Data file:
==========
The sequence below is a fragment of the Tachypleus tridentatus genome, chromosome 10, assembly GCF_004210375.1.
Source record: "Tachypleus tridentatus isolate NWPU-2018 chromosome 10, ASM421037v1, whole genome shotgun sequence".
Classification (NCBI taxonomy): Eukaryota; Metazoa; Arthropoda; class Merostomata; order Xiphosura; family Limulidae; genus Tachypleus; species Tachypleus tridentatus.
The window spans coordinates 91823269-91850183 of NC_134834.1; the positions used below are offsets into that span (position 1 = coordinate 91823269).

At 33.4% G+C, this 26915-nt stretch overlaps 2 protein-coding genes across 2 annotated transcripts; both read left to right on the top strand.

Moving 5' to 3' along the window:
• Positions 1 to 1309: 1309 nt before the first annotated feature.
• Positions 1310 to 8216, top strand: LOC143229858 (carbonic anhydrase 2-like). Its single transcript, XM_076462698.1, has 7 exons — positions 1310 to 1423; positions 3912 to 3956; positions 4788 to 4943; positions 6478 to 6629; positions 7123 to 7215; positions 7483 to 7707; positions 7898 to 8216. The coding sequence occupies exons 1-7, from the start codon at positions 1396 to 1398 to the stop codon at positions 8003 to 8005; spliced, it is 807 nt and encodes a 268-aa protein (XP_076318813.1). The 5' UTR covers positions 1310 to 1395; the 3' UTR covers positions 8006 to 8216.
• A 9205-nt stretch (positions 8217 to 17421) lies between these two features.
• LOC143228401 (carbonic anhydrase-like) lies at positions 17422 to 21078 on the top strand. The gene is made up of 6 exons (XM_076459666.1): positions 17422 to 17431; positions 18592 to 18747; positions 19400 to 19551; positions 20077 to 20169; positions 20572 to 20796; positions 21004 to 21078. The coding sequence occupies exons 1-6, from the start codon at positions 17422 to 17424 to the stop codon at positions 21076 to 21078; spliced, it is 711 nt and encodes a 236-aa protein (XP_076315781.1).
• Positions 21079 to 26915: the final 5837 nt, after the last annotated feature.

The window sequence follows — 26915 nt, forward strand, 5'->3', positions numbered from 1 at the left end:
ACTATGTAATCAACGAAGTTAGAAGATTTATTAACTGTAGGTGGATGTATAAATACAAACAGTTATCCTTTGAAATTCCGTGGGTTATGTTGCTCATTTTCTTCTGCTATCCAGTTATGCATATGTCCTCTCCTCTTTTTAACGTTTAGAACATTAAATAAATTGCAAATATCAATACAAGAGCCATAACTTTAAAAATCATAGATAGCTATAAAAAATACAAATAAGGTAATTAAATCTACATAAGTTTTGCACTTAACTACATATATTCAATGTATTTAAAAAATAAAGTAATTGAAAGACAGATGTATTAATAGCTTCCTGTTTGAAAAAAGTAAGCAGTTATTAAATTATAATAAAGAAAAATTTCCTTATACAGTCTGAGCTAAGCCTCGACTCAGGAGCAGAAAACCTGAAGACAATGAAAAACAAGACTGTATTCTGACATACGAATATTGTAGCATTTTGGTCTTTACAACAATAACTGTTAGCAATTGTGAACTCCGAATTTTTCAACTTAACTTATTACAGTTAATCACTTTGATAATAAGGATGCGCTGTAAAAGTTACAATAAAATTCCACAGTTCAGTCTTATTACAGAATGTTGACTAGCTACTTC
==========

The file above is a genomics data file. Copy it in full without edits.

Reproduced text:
The sequence below is a fragment of the Tachypleus tridentatus genome, chromosome 10, assembly GCF_004210375.1.
Source record: "Tachypleus tridentatus isolate NWPU-2018 chromosome 10, ASM421037v1, whole genome shotgun sequence".
Classification (NCBI taxonomy): Eukaryota; Metazoa; Arthropoda; class Merostomata; order Xiphosura; family Limulidae; genus Tachypleus; species Tachypleus tridentatus.
The window spans coordinates 91823269-91850183 of NC_134834.1; the positions used below are offsets into that span (position 1 = coordinate 91823269).

At 33.4% G+C, this 26915-nt stretch overlaps 2 protein-coding genes across 2 annotated transcripts; both read left to right on the top strand.

Moving 5' to 3' along the window:
• Positions 1 to 1309: 1309 nt before the first annotated feature.
• Positions 1310 to 8216, top strand: LOC143229858 (carbonic anhydrase 2-like). Its single transcript, XM_076462698.1, has 7 exons — positions 1310 to 1423; positions 3912 to 3956; positions 4788 to 4943; positions 6478 to 6629; positions 7123 to 7215; positions 7483 to 7707; positions 7898 to 8216. The coding sequence occupies exons 1-7, from the start codon at positions 1396 to 1398 to the stop codon at positions 8003 to 8005; spliced, it is 807 nt and encodes a 268-aa protein (XP_076318813.1). The 5' UTR covers positions 1310 to 1395; the 3' UTR covers positions 8006 to 8216.
• A 9205-nt stretch (positions 8217 to 17421) lies between these two features.
• LOC143228401 (carbonic anhydrase-like) lies at positions 17422 to 21078 on the top strand. The gene is made up of 6 exons (XM_076459666.1): positions 17422 to 17431; positions 18592 to 18747; positions 19400 to 19551; positions 20077 to 20169; positions 20572 to 20796; positions 21004 to 21078. The coding sequence occupies exons 1-6, from the start codon at positions 17422 to 17424 to the stop codon at positions 21076 to 21078; spliced, it is 711 nt and encodes a 236-aa protein (XP_076315781.1).
• Positions 21079 to 26915: the final 5837 nt, after the last annotated feature.

The window sequence follows — 26915 nt, forward strand, 5'->3', positions numbered from 1 at the left end:
ACTATGTAATCAACGAAGTTAGAAGATTTATTAACTGTAGGTGGATGTATAAATACAAACAGTTATCCTTTGAAATTCCGTGGGTTATGTTGCTCATTTTCTTCTGCTATCCAGTTATGCATATGTCCTCTCCTCTTTTTAACGTTTAGAACATTAAATAAATTGCAAATATCAATACAAGAGCCATAACTTTAAAAATCATAGATAGCTATAAAAAATACAAATAAGGTAATTAAATCTACATAAGTTTTGCACTTAACTACATATATTCAATGTATTTAAAAAATAAAGTAATTGAAAGACAGATGTATTAATAGCTTCCTGTTTGAAAAAAGTAAGCAGTTATTAAATTATAATAAAGAAAAATTTCCTTATACAGTCTGAGCTAAGCCTCGACTCAGGAGCAGAAAACCTGAAGACAATGAAAAACAAGACTGTATTCTGACATACGAATATTGTAGCATTTTGGTCTTTACAACAATAACTGTTAGCAATTGTGAACTCCGAATTTTTCAACTTAACTTATTACAGTTAATCACTTTGATAATAAGGATGCGCTGTAAAAGTTACAATAAAATTCCACAGTTCAGTCTTATTACAGAATGTTGACTAGCTACTTC